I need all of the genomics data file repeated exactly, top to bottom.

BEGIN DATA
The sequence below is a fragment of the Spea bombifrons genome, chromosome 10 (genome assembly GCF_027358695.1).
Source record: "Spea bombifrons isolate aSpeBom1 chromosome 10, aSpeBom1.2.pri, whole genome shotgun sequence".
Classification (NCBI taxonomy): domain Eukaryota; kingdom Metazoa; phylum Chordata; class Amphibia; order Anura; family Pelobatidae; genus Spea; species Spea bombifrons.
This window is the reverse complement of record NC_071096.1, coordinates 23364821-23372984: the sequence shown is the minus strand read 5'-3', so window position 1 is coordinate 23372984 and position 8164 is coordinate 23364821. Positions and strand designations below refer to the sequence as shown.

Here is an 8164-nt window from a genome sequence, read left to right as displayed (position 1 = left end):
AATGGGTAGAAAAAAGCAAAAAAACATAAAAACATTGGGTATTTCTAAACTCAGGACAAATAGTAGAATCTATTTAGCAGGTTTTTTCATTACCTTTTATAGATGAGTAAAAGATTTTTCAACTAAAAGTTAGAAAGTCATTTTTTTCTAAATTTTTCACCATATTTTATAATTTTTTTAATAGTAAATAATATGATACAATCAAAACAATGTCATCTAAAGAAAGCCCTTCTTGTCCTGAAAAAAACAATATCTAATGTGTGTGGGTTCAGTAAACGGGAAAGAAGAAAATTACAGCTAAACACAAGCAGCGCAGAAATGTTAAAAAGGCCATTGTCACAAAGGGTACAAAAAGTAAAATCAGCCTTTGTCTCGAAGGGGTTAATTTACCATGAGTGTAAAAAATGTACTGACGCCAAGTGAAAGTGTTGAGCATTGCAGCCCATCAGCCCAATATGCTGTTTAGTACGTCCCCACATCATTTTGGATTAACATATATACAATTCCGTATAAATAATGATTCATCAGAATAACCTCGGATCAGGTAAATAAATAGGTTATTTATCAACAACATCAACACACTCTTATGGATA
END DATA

The sequence below is a fragment of the Spea bombifrons genome, chromosome 10 (genome assembly GCF_027358695.1).
Source record: "Spea bombifrons isolate aSpeBom1 chromosome 10, aSpeBom1.2.pri, whole genome shotgun sequence".
Classification (NCBI taxonomy): domain Eukaryota; kingdom Metazoa; phylum Chordata; class Amphibia; order Anura; family Pelobatidae; genus Spea; species Spea bombifrons.
This window is the reverse complement of record NC_071096.1, coordinates 23364821-23372984: the sequence shown is the minus strand read 5'-3', so window position 1 is coordinate 23372984 and position 8164 is coordinate 23364821. Positions and strand designations below refer to the sequence as shown.

Here is an 8164-nt window from a genome sequence, read left to right as displayed (position 1 = left end):
AATGGGTAGAAAAAAGCAAAAAAACATAAAAACATTGGGTATTTCTAAACTCAGGACAAATAGTAGAATCTATTTAGCAGGTTTTTTCATTACCTTTTATAGATGAGTAAAAGATTTTTCAACTAAAAGTTAGAAAGTCATTTTTTTCTAAATTTTTCACCATATTTTATAATTTTTTTAATAGTAAATAATATGATACAATCAAAACAATGTCATCTAAAGAAAGCCCTTCTTGTCCTGAAAAAAACAATATCTAATGTGTGTGGGTTCAGTAAACGGGAAAGAAGAAAATTACAGCTAAACACAAGCAGCGCAGAAATGTTAAAAAGGCCATTGTCACAAAGGGTACAAAAAGTAAAATCAGCCTTTGTCTCGAAGGGGTTAATTTACCATGAGTGTAAAAAATGTACTGACGCCAAGTGAAAGTGTTGAGCATTGCAGCCCATCAGCCCAATATGCTGTTTAGTACGTCCCCACATCATTTTGGATTAACATATATACAATTCCGTATAAATAATGATTCATCAGAATAACCTCGGATCAGGTAAATAAATAGGTTATTTATCAACAACATCAACACACTCTTATGGATA